'I am a writer and an artist', declared Frances Stark, 'and that is not such an exciting thing to announce but I think this exhibition has something to do with being both'. The materiality of books and the written word is a theme of her texts, and, in turn, their materiality - the layout of words on a page - becomes the 'stuff' of her visual work. Stark's collages and tracings on paper, which look fragile, even diaphanous, resist robust interpretation. Some of the pieces are framed while others are taped directly to the walls of the gallery. Although they appear hesitant, they're also, perhaps, a little coquettish in the way they tread the fine line between decor and conceptualism, images and writing.
Stark studied post-Structural theory and post-Conceptualism in Pasadena before joining, in the 1990s, various lo-fi bands. For a while she surrendered herself to intensive fan relationships with such indie starlets as Lou Barlow from Sebadoh and Steve Malkmus from Pavement. She later used these experiences to better understand the implications of being a groupie, describing it, for example, as 'some sort of mutant nihilistic sentimentalisation of the anti-hero'.
An exploration of Feminist models in subcultures, as well as in the worlds of art and theory, is a subtext of Stark's work. For the text accompanying her exhibition in Cologne she wrote 'first of all this show has no title, which is unusual for me because I generally like to come up with a nice phrase which sticks in the head and helps to serve as a folder to hold a bunch of separate works. This time I am feeling a little bit reticent and hope that you, the viewer, are not put out by this nameless display.' It's a typical statement from Stark, one which oscillates between being ironic and apologetic. Nonetheless, the namelessness of the display - which included design, architecture, botany and growth - did not prevent themes and motifs from becoming apparent.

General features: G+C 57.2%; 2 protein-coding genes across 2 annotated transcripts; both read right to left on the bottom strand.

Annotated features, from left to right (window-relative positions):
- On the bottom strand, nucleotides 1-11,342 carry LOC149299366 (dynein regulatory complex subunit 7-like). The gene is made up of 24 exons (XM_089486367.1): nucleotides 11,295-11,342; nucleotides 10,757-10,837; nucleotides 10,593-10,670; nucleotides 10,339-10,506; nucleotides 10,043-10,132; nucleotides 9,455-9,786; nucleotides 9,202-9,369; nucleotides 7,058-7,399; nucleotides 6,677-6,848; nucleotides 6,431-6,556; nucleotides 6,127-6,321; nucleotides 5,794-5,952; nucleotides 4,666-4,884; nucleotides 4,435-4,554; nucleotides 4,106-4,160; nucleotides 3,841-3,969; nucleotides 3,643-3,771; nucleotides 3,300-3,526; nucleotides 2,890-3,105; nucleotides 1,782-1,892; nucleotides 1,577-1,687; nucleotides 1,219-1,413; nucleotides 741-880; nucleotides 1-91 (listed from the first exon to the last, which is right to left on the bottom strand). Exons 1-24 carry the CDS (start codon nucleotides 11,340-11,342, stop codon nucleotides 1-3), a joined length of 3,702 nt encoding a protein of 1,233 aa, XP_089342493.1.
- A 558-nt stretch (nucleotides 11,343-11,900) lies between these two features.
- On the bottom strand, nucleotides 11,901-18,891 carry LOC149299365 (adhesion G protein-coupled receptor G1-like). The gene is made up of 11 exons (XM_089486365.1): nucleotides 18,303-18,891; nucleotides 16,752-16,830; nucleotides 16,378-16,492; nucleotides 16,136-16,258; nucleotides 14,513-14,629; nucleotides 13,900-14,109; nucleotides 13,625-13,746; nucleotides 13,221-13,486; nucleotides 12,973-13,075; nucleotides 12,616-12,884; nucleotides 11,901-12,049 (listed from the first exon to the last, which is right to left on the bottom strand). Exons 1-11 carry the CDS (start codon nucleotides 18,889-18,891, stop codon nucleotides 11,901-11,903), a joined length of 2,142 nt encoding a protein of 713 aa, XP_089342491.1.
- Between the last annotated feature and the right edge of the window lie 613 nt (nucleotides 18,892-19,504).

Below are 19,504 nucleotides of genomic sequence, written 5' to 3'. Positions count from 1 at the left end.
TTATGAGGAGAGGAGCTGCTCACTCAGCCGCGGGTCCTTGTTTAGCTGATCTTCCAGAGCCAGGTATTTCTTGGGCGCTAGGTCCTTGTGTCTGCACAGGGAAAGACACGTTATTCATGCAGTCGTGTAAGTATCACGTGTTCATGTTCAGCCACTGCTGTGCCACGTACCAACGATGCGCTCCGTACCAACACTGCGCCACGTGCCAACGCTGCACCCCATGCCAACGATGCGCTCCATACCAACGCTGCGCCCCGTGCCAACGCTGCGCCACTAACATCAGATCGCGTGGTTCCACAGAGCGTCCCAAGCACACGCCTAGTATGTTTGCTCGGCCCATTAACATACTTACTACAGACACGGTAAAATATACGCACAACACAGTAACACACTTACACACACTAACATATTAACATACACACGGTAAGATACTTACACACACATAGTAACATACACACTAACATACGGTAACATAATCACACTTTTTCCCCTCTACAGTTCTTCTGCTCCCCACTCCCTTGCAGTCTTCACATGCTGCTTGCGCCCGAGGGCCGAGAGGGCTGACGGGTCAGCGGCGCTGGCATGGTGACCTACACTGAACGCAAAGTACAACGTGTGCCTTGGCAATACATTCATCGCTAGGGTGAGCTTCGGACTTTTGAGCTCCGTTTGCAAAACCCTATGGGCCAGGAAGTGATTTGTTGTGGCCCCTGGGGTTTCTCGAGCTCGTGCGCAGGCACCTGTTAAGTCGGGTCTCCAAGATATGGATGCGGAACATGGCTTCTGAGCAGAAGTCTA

Stark produces word/image games, such as Gravity, Levity, Brown and Green (all works 2000) in which she uses an icon from Now Up-to-Date, a popular calendar software programme. In these games, the 'w' from 'now' vanishes, and a small computer desktop icon which looks like a dog-eared piece of paper lives on as a module for architectural and botanical drawings. For the series 'Ecce Homo' (2000), Stark made collages by pressing pansy blossoms onto images of famous men in history: for instance, onto Caspar David Friedrich's hiker from his Wanderer über dem Nebelmeer (Wanderer across the Sea of Fog, 1818), which was reproduced on a Penguin paperback edition of Nietzsche's Ecce Homo (1908). The blossoms have a unique, sly expressiveness, but verge on being a little too gimmicky.
For My Earth, Stark spent weeks using carbon paper to transfer a passage from Samuel Beckett's Watt (1953) to white paper and (in the tradition of concrete poetry, or Robert Smithson's piles of language), transformed words into typographic allegories. Stark appropriated the masterly idiosyncrasies of Beckett for her own system of reference, despite the fact that she understands all too well the limits of her private world to ever be persuaded by the success of such a symbolic transaction. The mulch for this work is called doubt.
Translated by Allison Plath-Moseley